A set of questions validated by previous research will deal with mental health, so that relationships between networks, mental states and professional aspirations can be analysed statistically. The team points out that the link between social capital, mental health, education and integration has not yet given rise to in-depth studies in Switzerland.

dreamstime © nenitorx

Young adults in Switzerland: tertiary education makes a difference

What happened fifteen years later to the young people who left compulsory schooling in 2000? A study by Thomas Meyer published in the series Social Change in Switzerland shows that at the age of 30 the vast majority of them is working and earning nearly 6000 Swiss francs per month. This article highlights the protective effect of higher education diplomas. However, inequalities between men and women still persist.

On the basis of data from the TREE longitudinal study (Transitions from Education to Employment), Thomas Meyer shows that transitions between school and labour have become longer since the beginning of the 21st century. These transitions are marked, for many young people in Switzerland, by important discontinuities, reorientations and gap years.

Almost half the examined cohort left the education system with a vocational training (apprenticeship) certificate; 40% obtained a tertiary diploma (university, university of applied sciences or higher vocational education) – twice as much as in the preceding generation; and 10% have remained without any kind of post-compulsory education.

The situation on the labour market at age 30 is generally good: the rate of occupational activity is high, unemployment is low, and the median monthly income reaches close to 6000 Swiss francs. While young people without post-compulsory are more significantly affected by precarious employment conditions compared to those who gained vocational training, both groups differ little in terms of unemployment rate and average salary.

In contrast, the holders of a tertiary degree earn on average 1000 Swiss francs more than those without higher education. Thus, while young people regardless of their level of qualification are very well integrated into the Swiss job market, workforce demand is particularly high – and so the wages – for those who achieved higher education.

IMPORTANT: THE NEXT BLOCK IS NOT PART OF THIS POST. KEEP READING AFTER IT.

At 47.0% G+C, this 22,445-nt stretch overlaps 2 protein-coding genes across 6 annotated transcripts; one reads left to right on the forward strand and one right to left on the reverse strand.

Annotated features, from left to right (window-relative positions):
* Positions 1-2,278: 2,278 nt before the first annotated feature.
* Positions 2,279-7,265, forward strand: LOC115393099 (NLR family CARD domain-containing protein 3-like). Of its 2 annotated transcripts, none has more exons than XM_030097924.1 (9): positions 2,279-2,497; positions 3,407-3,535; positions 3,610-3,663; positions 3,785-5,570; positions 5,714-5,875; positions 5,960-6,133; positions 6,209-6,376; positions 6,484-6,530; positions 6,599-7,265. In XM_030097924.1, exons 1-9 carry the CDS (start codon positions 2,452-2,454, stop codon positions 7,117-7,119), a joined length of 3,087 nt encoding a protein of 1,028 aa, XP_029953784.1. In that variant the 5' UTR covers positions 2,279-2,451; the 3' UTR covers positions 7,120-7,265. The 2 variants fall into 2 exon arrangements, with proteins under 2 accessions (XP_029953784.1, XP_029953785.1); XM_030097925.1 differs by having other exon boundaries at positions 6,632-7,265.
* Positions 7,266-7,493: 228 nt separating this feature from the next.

Thomas Meyer underlines the extent to which gender, in combination with the family situation, continues to influence employment among people in their thirties. Whereas almost all young fathers work full-time, one in five young mothers leaves the job market and three out of four mothers work part-time. Last but not least, in terms of income wages, differences between men and women amount to 800 Swiss francs per month.

>> Thomas Meyer (2018). Von der Schule ins Erwachsenenleben: Ausbildungs- und Erwerbsverläufe in der Schweiz / De l’école à l’âge adulte: parcours de formation et d’emploi en Suisse. Social Change in Switzerland No 13. Retrieved from www.socialchangeswitzerland.ch

Contact : Thomas Meyer, +41 31 631 38 23, thomas.meyer@soz.unibe.ch

The series Social Change in Switzerland documents the evolution of Switzerland’s social structure. It is edited by the Swiss Centre of Expertise in the Social Sciences FORS, the Life Course and Inequalities Research Centre of the University of Lausanne LINES , and the Swiss National Centre of Competence in Research LIVES – Overcoming Vulnerability: Life Course Perspectives (NCCR LIVES). The aim is to monitor change in employment, family, income, mobility, voting, or gender in Switzerland. Based on cutting edge empirical research, the series targets a wider audience than just academic experts.